As you can imagine the past few years have been exhausting but engaging for a public health professional, with COVID-19 still ongoing and a monkeypox outbreak now taking place.
The effects of the pandemic have been devastating for many, but it has also put public health into the limelight, in particular health inequalities.
While in recent years my job has been spent away from hospitals, I spent time as a medical student and foundation doctor in various healthcare settings observing the way in which NHS staff and patients interacted with one another.
Being gay meant my experiences were often different from some of my colleagues; for example I would and still feel the need to have to ‘come out’ about my sexuality when asked about my personal life, to both patients and colleagues.
Sadly, the healthcare environment reflects wider society, where homophobic attitudes and prejudice still exist.
A finding which was reflected in the 2016 BMA survey in partnership with GLADD, of LGBTQ+ doctors across the UK, which found:
- more than 70% of respondents said they had endured one or more types of harassment or abuse in the last two years related to their sexuality
- 12% said they had experienced at least one form of harassment or abuse at their place of work or study, including psychological or emotional abuse, verbal attacks, threats of violence and abuse on social media
- 12% felt they had suffered some form of discrimination in their employment or studies because of being lesbian, gay or bisexual.
I am incredibly proud of who I am, and I feel a sense of duty to draw attention to the LGBTQ+ community and the issues we continually face. In particular, the health inequalities we face, notably in life expectancy and mental health.
From my personal and professional experiences, I think the healthcare sector could do a great deal more to understand issues related to sexuality and gender identity, and provide better quality care for LGBTQ+ patients, improving their outcomes.
This has been particularly salient in my work, where I’ve been engaging with the monkeypox outbreak in health protection, an issue disproportionately affecting men who have sex with men, and which is generating stigma already.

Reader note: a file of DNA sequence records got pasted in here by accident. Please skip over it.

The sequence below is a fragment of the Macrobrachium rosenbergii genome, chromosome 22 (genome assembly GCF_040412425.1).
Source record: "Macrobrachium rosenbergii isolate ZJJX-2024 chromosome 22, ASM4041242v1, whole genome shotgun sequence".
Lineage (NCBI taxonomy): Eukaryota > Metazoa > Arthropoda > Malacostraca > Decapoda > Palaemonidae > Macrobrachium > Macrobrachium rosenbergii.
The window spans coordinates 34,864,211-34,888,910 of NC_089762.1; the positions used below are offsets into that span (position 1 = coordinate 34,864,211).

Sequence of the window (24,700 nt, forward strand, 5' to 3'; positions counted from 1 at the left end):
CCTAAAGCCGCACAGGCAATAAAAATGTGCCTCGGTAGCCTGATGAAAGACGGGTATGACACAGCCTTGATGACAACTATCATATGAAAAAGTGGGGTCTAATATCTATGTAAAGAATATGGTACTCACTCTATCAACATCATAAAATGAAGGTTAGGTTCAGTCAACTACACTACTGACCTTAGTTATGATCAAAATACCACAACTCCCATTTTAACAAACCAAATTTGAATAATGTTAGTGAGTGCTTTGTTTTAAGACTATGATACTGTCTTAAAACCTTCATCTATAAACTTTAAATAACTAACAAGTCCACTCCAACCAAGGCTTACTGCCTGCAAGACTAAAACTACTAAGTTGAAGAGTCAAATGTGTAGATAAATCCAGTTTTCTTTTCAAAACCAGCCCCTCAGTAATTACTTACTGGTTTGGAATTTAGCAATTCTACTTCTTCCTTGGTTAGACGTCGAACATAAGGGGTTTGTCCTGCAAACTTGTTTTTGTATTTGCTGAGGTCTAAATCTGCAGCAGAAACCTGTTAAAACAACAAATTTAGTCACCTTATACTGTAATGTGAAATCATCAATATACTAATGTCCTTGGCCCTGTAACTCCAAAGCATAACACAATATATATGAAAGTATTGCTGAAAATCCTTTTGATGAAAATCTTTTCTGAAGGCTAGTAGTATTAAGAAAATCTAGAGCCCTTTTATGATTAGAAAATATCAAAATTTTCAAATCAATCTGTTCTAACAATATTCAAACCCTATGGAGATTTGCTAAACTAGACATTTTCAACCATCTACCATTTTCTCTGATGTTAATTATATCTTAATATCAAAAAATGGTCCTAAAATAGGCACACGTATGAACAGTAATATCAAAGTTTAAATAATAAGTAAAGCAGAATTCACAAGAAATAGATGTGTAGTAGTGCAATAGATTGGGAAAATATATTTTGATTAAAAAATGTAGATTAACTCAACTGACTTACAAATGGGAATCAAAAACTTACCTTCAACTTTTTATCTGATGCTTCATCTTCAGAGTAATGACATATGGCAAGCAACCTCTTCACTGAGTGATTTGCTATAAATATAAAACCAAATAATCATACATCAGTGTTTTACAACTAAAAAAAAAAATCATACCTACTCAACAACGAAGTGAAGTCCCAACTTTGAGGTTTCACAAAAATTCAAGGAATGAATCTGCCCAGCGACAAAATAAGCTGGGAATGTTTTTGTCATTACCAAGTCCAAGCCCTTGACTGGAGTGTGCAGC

Staff often fear that speaking out or raising concerns will compromise their career prospects
Support needed in Wales
At minimum, harassment experienced by LGBTQ+ staff and patients needs to be treated with the same zero-tolerance approach used to condemn any other kind of behaviour based on prejudice. It’s devastating to think this is still the case in 2022 and urgently needs to be addressed.
Many cases of harassment motivated by homophobia go largely unreported and unpunished in the NHS:
- Only a quarter of those feeling they had suffered harassment/abuse reported it to someone senior
- Only a fifth of those feeling discriminated against attempted to take the matter further to try to get it resolved.
(Results from the BMA’s 2016 LGBTQ survey in partnership with GLADD.)
This is another reason why we also need to see more support in place for healthcare staff in Wales to speak out and raise concerns.
With both Scotland and England already having introduced whistleblowing officers and freedom to speak up guardians respectively, this leaves Welsh healthcare staff isolated without similar independent support.
Despite some legislation already being in place, staff in Wales often fear that speaking out or raising concerns will compromise their career prospects or expose them to aggressive behaviours from more senior staff.
It’s our hope that this added protection would provide a healthier culture of staff being able to report harassment without fear that it may impact their professional career. The Welsh Government recently published a high-level LGBT+ action plan and BMA Cymru looks forward to working with them on the health-related aspects of this.
This year I’ll be celebrating Pride Cymru in Cardiff with friends and family, including my running colleagues in Cardiff’s first LGBTQ+ running club, the Cardiff Foxes.
Daniel Jones is a public health registrar in Wales